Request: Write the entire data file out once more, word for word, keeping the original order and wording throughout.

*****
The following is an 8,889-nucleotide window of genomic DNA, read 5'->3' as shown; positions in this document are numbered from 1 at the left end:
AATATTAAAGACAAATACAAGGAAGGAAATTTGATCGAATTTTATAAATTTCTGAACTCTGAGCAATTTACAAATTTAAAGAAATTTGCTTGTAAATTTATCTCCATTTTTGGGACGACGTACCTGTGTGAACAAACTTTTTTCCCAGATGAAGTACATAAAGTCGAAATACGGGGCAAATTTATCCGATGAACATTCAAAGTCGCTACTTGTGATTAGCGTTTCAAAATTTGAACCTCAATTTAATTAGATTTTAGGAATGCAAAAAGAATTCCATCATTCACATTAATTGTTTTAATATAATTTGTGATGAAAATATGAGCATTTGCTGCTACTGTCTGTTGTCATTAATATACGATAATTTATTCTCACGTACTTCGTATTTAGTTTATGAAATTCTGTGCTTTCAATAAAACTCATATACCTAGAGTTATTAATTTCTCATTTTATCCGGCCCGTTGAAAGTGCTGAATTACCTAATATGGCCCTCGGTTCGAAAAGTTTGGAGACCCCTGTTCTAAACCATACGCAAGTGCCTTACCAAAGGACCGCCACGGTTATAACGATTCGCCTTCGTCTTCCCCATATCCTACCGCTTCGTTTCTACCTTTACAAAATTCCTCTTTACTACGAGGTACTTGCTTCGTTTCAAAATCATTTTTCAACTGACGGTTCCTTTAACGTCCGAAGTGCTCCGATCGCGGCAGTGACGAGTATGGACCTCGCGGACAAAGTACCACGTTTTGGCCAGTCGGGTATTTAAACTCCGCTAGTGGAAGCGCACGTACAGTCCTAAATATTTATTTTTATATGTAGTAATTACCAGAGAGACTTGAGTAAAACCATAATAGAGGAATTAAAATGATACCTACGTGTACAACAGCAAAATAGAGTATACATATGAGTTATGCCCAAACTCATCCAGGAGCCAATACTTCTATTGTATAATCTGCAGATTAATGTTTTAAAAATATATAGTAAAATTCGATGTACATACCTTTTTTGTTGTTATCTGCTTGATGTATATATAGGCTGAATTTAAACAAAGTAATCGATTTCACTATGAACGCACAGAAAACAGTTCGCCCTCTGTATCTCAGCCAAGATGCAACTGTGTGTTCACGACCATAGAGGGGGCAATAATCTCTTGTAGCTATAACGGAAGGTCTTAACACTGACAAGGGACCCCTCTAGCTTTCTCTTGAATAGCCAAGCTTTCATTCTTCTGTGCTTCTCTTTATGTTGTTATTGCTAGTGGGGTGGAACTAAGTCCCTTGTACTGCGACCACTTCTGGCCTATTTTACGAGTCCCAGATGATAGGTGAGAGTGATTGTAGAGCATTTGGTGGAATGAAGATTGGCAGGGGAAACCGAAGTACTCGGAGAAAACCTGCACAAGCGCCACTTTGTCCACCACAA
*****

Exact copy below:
The following is an 8,889-nucleotide window of genomic DNA, read 5'->3' as shown; positions in this document are numbered from 1 at the left end:
AATATTAAAGACAAATACAAGGAAGGAAATTTGATCGAATTTTATAAATTTCTGAACTCTGAGCAATTTACAAATTTAAAGAAATTTGCTTGTAAATTTATCTCCATTTTTGGGACGACGTACCTGTGTGAACAAACTTTTTTCCCAGATGAAGTACATAAAGTCGAAATACGGGGCAAATTTATCCGATGAACATTCAAAGTCGCTACTTGTGATTAGCGTTTCAAAATTTGAACCTCAATTTAATTAGATTTTAGGAATGCAAAAAGAATTCCATCATTCACATTAATTGTTTTAATATAATTTGTGATGAAAATATGAGCATTTGCTGCTACTGTCTGTTGTCATTAATATACGATAATTTATTCTCACGTACTTCGTATTTAGTTTATGAAATTCTGTGCTTTCAATAAAACTCATATACCTAGAGTTATTAATTTCTCATTTTATCCGGCCCGTTGAAAGTGCTGAATTACCTAATATGGCCCTCGGTTCGAAAAGTTTGGAGACCCCTGTTCTAAACCATACGCAAGTGCCTTACCAAAGGACCGCCACGGTTATAACGATTCGCCTTCGTCTTCCCCATATCCTACCGCTTCGTTTCTACCTTTACAAAATTCCTCTTTACTACGAGGTACTTGCTTCGTTTCAAAATCATTTTTCAACTGACGGTTCCTTTAACGTCCGAAGTGCTCCGATCGCGGCAGTGACGAGTATGGACCTCGCGGACAAAGTACCACGTTTTGGCCAGTCGGGTATTTAAACTCCGCTAGTGGAAGCGCACGTACAGTCCTAAATATTTATTTTTATATGTAGTAATTACCAGAGAGACTTGAGTAAAACCATAATAGAGGAATTAAAATGATACCTACGTGTACAACAGCAAAATAGAGTATACATATGAGTTATGCCCAAACTCATCCAGGAGCCAATACTTCTATTGTATAATCTGCAGATTAATGTTTTAAAAATATATAGTAAAATTCGATGTACATACCTTTTTTGTTGTTATCTGCTTGATGTATATATAGGCTGAATTTAAACAAAGTAATCGATTTCACTATGAACGCACAGAAAACAGTTCGCCCTCTGTATCTCAGCCAAGATGCAACTGTGTGTTCACGACCATAGAGGGGGCAATAATCTCTTGTAGCTATAACGGAAGGTCTTAACACTGACAAGGGACCCCTCTAGCTTTCTCTTGAATAGCCAAGCTTTCATTCTTCTGTGCTTCTCTTTATGTTGTTATTGCTAGTGGGGTGGAACTAAGTCCCTTGTACTGCGACCACTTCTGGCCTATTTTACGAGTCCCAGATGATAGGTGAGAGTGATTGTAGAGCATTTGGTGGAATGAAGATTGGCAGGGGAAACCGAAGTACTCGGAGAAAACCTGCACAAGCGCCACTTTGTCCACCACAA